On July 1st, I’ll no longer be an elitist
I stopped by the post office the other day to pick up a package that didn’t quite fit into my minuscule mailbox, and posted all over the post office were signs that outlined a ZIP Code realignment effective July 1st. On July 1st, I’ll no longer be a 10021, I’ll be a 10065.
It’s been on my mind ever since.
First off, this is the first time this sort of thing has happened to me. I was spared during the great 212/718 split of 1984 because I lived in Manhattan. (little known fact: New York City was originally given area code 212 back when area codes were assigned in 1947 because it’s the fastest area code that could be dialed with a rotary dial phone given the limitations of area codes back then i.e. couldn’t start with 1, had to have either 1 or 0 as the middle digit, etc.)
Secondly, this change means a little bit of work for me. I’ll have to update my address with all my banks, credit card companies, magazine subscriptions, DMV, utilities, etc. I know this doesn’t sound like much, but it’s going to take me several hours to compile the list and then get in contact with everything. That’s several hours of my life I won’t get back. I’m just bitching here.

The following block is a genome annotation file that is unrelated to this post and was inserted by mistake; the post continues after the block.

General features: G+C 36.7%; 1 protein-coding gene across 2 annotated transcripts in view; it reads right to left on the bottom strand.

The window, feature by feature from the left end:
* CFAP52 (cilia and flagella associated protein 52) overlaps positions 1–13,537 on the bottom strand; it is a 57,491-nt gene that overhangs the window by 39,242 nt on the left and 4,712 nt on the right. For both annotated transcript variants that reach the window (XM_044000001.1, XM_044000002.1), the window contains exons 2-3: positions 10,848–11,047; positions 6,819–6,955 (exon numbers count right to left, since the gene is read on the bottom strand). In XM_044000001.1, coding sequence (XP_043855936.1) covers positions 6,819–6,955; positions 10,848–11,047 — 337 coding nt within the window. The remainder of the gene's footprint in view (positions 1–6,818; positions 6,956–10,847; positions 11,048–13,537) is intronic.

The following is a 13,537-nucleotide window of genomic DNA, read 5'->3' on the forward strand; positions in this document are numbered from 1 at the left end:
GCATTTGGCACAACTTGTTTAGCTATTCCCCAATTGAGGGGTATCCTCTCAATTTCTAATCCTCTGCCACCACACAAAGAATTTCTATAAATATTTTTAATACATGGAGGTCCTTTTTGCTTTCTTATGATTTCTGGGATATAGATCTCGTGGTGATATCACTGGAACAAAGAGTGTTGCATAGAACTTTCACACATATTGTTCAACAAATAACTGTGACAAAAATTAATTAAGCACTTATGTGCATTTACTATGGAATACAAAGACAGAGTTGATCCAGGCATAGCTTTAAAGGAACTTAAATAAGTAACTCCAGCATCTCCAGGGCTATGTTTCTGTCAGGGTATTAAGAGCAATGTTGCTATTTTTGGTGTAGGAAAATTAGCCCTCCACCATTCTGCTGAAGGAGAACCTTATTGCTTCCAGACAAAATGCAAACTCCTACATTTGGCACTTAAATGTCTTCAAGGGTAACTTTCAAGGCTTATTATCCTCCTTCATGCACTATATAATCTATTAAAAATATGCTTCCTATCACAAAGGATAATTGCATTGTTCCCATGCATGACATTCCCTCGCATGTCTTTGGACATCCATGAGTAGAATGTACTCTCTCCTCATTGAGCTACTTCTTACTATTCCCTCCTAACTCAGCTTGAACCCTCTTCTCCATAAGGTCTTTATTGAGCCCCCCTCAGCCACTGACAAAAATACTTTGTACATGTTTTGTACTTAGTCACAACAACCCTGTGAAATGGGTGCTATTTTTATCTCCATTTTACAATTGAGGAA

But this change is being argued about by people with much nobler callings than just minor inconvenience. For some, this change is part of their identity. For you see, the ZIP code of 10021 is the wealthiest ZIP code in NYC, and to be a part of that ZIP code makes you a member of an exclusive club (so I’m told). I suspect that some people who are upset at losing their 10021 identity will get a mailbox at Mail Boxes Etc. in the new, smaller, 10021 ZIP code, just so they can keep up appearances. I’m not one of those people.
Should we really let numbers define us? If so, then on July 1st, I’ll be defined by the following numbers (bonus points if you guess them all): 212/917, 10065, 412, 17.5/34, 36/36, 44L, 12, 220, 153.